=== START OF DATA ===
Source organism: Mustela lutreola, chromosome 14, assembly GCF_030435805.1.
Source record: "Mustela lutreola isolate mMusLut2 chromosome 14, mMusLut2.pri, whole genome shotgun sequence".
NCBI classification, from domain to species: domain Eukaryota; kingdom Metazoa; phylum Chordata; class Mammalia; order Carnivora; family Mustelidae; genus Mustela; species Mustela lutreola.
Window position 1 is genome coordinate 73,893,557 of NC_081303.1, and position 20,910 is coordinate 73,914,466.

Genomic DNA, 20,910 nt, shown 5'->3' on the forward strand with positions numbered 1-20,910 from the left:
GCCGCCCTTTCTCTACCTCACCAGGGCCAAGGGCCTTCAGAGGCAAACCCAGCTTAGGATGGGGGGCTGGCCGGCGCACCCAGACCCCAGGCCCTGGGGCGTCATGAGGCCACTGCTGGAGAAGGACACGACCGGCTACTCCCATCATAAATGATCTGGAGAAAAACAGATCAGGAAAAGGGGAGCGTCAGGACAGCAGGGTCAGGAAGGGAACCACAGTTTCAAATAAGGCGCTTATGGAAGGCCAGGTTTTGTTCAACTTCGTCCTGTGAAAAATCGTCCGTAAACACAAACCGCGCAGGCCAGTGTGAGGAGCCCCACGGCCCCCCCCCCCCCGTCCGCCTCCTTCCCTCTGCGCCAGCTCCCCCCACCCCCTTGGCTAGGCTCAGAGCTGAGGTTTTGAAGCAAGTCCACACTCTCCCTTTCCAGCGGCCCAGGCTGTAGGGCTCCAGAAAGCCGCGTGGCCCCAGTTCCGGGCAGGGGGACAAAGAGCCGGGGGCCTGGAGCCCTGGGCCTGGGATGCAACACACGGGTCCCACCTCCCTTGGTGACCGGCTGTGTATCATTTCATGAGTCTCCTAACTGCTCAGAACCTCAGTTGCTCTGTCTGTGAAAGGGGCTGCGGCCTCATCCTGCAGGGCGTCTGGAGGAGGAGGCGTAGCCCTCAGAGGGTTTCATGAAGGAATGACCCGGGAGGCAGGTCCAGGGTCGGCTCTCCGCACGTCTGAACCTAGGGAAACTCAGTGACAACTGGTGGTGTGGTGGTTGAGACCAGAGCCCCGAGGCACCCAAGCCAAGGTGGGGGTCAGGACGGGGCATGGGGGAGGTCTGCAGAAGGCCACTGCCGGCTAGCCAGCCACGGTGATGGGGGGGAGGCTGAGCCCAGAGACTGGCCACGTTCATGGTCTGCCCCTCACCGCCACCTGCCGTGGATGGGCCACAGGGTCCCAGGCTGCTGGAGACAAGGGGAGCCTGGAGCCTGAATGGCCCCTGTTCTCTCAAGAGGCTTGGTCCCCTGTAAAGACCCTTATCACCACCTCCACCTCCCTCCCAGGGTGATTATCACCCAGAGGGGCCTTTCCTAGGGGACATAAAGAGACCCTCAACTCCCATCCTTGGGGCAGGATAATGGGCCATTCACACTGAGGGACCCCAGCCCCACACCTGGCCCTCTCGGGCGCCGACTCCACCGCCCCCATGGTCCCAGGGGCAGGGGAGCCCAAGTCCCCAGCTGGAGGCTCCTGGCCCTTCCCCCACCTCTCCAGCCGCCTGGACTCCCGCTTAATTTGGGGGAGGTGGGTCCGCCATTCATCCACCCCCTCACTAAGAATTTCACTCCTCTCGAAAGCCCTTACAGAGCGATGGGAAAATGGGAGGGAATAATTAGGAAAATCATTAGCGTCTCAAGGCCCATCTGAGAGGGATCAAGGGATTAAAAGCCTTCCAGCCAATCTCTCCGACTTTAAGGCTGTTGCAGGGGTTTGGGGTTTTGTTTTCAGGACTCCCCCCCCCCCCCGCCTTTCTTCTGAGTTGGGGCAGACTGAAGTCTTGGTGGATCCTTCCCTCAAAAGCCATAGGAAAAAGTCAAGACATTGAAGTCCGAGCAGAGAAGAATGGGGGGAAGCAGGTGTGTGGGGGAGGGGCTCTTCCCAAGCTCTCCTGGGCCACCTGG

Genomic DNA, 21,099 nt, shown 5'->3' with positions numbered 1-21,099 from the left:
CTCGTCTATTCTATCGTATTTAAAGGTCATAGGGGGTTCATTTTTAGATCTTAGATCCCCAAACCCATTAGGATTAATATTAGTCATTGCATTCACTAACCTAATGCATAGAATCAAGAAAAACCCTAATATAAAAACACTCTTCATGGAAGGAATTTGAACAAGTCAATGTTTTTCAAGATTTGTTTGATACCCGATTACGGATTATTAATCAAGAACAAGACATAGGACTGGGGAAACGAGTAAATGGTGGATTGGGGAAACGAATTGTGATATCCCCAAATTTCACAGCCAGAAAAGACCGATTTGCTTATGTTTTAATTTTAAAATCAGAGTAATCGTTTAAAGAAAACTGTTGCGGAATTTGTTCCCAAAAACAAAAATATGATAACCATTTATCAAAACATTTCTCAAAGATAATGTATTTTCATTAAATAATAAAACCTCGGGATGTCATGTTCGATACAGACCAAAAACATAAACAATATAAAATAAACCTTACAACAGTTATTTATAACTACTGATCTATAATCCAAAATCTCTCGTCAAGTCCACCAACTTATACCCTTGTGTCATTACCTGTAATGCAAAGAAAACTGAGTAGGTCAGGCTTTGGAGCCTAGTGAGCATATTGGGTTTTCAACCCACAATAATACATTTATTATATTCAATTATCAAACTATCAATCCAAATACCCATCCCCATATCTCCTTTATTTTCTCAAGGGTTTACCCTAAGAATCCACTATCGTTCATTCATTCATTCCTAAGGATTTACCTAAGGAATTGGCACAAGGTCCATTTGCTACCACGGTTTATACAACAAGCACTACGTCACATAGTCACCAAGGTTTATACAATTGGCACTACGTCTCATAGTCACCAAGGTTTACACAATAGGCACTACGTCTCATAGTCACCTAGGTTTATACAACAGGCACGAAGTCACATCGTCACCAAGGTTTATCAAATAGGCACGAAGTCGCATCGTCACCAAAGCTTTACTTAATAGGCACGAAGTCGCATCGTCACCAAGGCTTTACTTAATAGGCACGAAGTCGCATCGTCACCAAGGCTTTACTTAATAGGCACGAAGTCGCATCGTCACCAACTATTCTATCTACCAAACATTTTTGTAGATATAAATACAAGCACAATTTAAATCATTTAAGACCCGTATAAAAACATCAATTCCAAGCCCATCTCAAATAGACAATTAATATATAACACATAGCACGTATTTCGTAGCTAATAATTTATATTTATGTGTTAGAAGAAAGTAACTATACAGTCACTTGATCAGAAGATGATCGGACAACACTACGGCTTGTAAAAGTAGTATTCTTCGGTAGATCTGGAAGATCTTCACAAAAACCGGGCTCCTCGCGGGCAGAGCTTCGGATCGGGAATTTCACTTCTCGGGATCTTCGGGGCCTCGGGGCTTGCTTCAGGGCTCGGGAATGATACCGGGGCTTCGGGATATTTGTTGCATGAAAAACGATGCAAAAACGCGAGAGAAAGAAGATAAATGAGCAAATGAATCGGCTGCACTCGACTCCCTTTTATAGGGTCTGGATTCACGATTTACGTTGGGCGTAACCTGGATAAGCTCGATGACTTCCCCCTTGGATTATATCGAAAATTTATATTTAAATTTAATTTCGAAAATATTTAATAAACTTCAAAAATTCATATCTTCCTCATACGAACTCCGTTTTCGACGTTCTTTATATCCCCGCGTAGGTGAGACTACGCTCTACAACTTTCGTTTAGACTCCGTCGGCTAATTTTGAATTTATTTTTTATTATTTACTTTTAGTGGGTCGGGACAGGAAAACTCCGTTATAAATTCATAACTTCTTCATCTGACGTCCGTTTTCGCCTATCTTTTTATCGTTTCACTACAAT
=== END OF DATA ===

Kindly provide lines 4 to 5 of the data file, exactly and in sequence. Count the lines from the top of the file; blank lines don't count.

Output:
Window position 1 is genome coordinate 73,893,557 of NC_081303.1, and position 20,910 is coordinate 73,914,466.

Genomic DNA, 20,910 nt, shown 5'->3' on the forward strand with positions numbered 1-20,910 from the left: